For Crying Out Loud
By Dale Peterson, MD – Building Health
It is not uncommon to hear one of my granddaughters cry.
The tears may be triggered by any number of events, some of which are serious and others that seem quite trivial from an adult perspective. Whatever the cause, the tears are therapeutic. The incident is quickly forgotten and life goes on.
I could always tell when my maternal grandfather was upset or didn't agree with something that was being said. "Oh, for cryin' out loud!" was his standard response. Ironically, while I heard him use the phrase hundreds of times I don't recall ever actually seeing my grandfather shed a tear.
I watched my father endure severe cuts and bruises, lose his job, suffer physical and financial hardships and even the deaths of close friends and family members without tearfulness. Such a show of emotion was unacceptable to him. I can only guess when he learned not to cry.
I am certain that neither my father nor my grandfather were born without the ability to cry. I delivered many babies during my years in family medicine. Each time a new baby arrived I would tell the parents, "Babies come with guarantees. They are guaranteed to sneeze, they are guaranteed to hiccup, they are guaranteed to wet & mess their diapers, & they are guaranteed to cry – sometimes because they are hungry, sometimes because they are wet, sometimes because something is pinching or poking them, and sometimes they will just cry!"
The infants never let me down. The guarantees held true with each new arrival. Only as infants turned into toddlers and the toddlers became children did they learn that spontaneous crying is to be suppressed. "You're a big boy now, and big boys don't cry," the young man is told. "Don't be such a baby," the girl is admonished. Slowly the tears dry up and progressively greater stimuli are needed to trigger them. In some cases they stop forever.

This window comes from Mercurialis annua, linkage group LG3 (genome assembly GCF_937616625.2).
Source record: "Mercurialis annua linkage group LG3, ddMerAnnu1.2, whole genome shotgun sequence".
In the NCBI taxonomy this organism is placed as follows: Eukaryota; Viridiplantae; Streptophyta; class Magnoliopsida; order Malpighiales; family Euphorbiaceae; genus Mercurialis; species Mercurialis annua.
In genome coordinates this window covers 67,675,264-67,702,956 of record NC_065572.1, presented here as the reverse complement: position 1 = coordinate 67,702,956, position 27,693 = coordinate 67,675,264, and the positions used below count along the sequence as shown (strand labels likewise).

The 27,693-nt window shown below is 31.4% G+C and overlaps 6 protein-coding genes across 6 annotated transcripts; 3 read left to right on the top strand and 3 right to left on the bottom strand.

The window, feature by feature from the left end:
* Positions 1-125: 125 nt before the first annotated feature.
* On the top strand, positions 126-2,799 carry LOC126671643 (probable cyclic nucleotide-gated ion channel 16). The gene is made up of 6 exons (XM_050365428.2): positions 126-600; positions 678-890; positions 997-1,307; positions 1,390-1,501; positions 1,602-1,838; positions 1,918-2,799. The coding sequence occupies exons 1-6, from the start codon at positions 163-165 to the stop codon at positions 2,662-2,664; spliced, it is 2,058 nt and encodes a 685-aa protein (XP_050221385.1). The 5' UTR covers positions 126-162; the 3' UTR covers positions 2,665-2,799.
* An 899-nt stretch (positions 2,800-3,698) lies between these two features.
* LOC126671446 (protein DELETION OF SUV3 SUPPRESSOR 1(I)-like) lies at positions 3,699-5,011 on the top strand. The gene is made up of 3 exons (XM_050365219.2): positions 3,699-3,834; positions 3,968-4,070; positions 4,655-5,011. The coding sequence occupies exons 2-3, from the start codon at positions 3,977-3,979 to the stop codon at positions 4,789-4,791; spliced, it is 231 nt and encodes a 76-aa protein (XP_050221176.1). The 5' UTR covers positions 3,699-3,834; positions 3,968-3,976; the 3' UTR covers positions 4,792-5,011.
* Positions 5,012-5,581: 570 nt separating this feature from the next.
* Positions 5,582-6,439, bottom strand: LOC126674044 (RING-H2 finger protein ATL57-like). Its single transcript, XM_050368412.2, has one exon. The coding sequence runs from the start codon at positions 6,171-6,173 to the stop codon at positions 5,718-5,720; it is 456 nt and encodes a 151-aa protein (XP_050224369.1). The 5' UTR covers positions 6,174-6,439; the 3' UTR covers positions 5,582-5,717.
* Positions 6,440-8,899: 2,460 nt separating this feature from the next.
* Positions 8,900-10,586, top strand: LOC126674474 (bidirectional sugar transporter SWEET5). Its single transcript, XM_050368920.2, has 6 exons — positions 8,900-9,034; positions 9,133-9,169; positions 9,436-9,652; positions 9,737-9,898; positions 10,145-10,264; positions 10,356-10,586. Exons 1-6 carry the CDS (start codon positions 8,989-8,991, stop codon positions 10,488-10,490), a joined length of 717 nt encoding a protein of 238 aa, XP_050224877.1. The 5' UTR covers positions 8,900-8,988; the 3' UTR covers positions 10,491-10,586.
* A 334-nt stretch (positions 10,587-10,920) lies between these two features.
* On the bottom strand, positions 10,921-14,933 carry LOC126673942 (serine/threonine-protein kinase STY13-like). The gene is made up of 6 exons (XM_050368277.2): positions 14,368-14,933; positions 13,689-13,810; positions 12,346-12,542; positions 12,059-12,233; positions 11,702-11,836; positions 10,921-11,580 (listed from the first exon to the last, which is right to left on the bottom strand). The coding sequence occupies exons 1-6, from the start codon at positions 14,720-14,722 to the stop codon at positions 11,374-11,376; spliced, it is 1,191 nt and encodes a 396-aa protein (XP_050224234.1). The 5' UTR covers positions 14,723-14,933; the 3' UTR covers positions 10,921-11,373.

Human beings are designed to cry. I was taught the anatomy of the lacrimal glands and ducts in medical school. Knowing the anatomy of the tear apparatus and understanding the mechanisms that cause them to flow are two very different things, however. I don't recall every hearing a lecture on the benefits of crying, nor do I recall seeing an article in a peer-reviewed journal on the subject. This is unfortunate, for tears play an enormously important role in maintaining our health.
Tears are triggered by incredibly diverse circumstances. We are as likely to see people crying at weddings as at funerals. We may weep when watching a sad movie, but we are just as likely to have tears running down our cheeks when viewing something that causes us to laugh uproariously. Team members and their supporters tend to cry after losing a championship game, but the victors and their supporters often seen shedding tears of joy. At times we may cry because we are experiencing pain, at other times we because we are overflowing with delight.
Yes, we are designed to cry. The shortest verse in the Bible is at the same time the most profound. It reads simply, "Jesus wept." He who was able to raise His friend Lazarus from the grave wept as he shared the grief of those He loved. His is an example we should be willing to follow.